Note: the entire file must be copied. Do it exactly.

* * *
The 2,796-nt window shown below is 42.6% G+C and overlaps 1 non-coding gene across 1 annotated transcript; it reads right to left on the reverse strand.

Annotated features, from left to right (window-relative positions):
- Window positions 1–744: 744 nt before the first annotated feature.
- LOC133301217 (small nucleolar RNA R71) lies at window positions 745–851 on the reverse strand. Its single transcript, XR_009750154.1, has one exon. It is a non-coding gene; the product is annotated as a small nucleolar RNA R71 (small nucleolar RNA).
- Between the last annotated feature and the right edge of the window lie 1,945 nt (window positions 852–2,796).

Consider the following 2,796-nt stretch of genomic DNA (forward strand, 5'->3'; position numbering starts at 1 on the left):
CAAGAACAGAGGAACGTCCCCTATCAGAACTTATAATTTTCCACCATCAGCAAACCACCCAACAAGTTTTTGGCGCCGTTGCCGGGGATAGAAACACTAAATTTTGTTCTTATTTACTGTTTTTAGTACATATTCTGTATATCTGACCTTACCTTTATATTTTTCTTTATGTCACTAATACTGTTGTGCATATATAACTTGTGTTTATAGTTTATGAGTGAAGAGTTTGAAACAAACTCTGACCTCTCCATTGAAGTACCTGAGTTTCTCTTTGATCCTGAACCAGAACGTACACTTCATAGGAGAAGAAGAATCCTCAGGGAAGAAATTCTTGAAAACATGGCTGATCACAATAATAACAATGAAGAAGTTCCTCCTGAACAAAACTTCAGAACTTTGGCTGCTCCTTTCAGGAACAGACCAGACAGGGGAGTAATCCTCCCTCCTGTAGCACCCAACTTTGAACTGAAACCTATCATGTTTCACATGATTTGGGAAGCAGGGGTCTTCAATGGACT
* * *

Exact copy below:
The 2,796-nt window shown below is 42.6% G+C and overlaps 1 non-coding gene across 1 annotated transcript; it reads right to left on the reverse strand.

Annotated features, from left to right (window-relative positions):
- Window positions 1–744: 744 nt before the first annotated feature.
- LOC133301217 (small nucleolar RNA R71) lies at window positions 745–851 on the reverse strand. Its single transcript, XR_009750154.1, has one exon. It is a non-coding gene; the product is annotated as a small nucleolar RNA R71 (small nucleolar RNA).
- Between the last annotated feature and the right edge of the window lie 1,945 nt (window positions 852–2,796).

Consider the following 2,796-nt stretch of genomic DNA (forward strand, 5'->3'; position numbering starts at 1 on the left):
CAAGAACAGAGGAACGTCCCCTATCAGAACTTATAATTTTCCACCATCAGCAAACCACCCAACAAGTTTTTGGCGCCGTTGCCGGGGATAGAAACACTAAATTTTGTTCTTATTTACTGTTTTTAGTACATATTCTGTATATCTGACCTTACCTTTATATTTTTCTTTATGTCACTAATACTGTTGTGCATATATAACTTGTGTTTATAGTTTATGAGTGAAGAGTTTGAAACAAACTCTGACCTCTCCATTGAAGTACCTGAGTTTCTCTTTGATCCTGAACCAGAACGTACACTTCATAGGAGAAGAAGAATCCTCAGGGAAGAAATTCTTGAAAACATGGCTGATCACAATAATAACAATGAAGAAGTTCCTCCTGAACAAAACTTCAGAACTTTGGCTGCTCCTTTCAGGAACAGACCAGACAGGGGAGTAATCCTCCCTCCTGTAGCACCCAACTTTGAACTGAAACCTATCATGTTTCACATGATTTGGGAAGCAGGGGTCTTCAATGGACT